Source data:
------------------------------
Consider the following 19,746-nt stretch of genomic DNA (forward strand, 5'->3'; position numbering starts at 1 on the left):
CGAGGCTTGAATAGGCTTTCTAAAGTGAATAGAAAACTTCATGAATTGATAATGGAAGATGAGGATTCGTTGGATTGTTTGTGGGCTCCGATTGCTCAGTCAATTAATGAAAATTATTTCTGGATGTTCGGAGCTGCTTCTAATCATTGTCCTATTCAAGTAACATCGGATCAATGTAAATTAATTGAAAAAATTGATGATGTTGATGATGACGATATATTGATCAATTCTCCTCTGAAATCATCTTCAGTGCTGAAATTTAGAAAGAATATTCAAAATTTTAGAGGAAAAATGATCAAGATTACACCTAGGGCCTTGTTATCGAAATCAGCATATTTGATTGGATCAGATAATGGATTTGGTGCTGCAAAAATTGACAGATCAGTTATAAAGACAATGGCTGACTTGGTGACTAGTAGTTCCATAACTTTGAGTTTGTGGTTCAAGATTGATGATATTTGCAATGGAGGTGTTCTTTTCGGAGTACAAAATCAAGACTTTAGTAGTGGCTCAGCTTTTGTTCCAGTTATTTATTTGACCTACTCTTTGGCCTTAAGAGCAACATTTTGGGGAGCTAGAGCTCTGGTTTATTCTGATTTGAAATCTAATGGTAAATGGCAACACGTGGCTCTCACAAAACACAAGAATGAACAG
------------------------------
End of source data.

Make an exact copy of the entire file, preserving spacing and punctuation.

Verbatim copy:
Consider the following 19,746-nt stretch of genomic DNA (forward strand, 5'->3'; position numbering starts at 1 on the left):
CGAGGCTTGAATAGGCTTTCTAAAGTGAATAGAAAACTTCATGAATTGATAATGGAAGATGAGGATTCGTTGGATTGTTTGTGGGCTCCGATTGCTCAGTCAATTAATGAAAATTATTTCTGGATGTTCGGAGCTGCTTCTAATCATTGTCCTATTCAAGTAACATCGGATCAATGTAAATTAATTGAAAAAATTGATGATGTTGATGATGACGATATATTGATCAATTCTCCTCTGAAATCATCTTCAGTGCTGAAATTTAGAAAGAATATTCAAAATTTTAGAGGAAAAATGATCAAGATTACACCTAGGGCCTTGTTATCGAAATCAGCATATTTGATTGGATCAGATAATGGATTTGGTGCTGCAAAAATTGACAGATCAGTTATAAAGACAATGGCTGACTTGGTGACTAGTAGTTCCATAACTTTGAGTTTGTGGTTCAAGATTGATGATATTTGCAATGGAGGTGTTCTTTTCGGAGTACAAAATCAAGACTTTAGTAGTGGCTCAGCTTTTGTTCCAGTTATTTATTTGACCTACTCTTTGGCCTTAAGAGCAACATTTTGGGGAGCTAGAGCTCTGGTTTATTCTGATTTGAAATCTAATGGTAAATGGCAACACGTGGCTCTCACAAAACACAAGAATGAACAG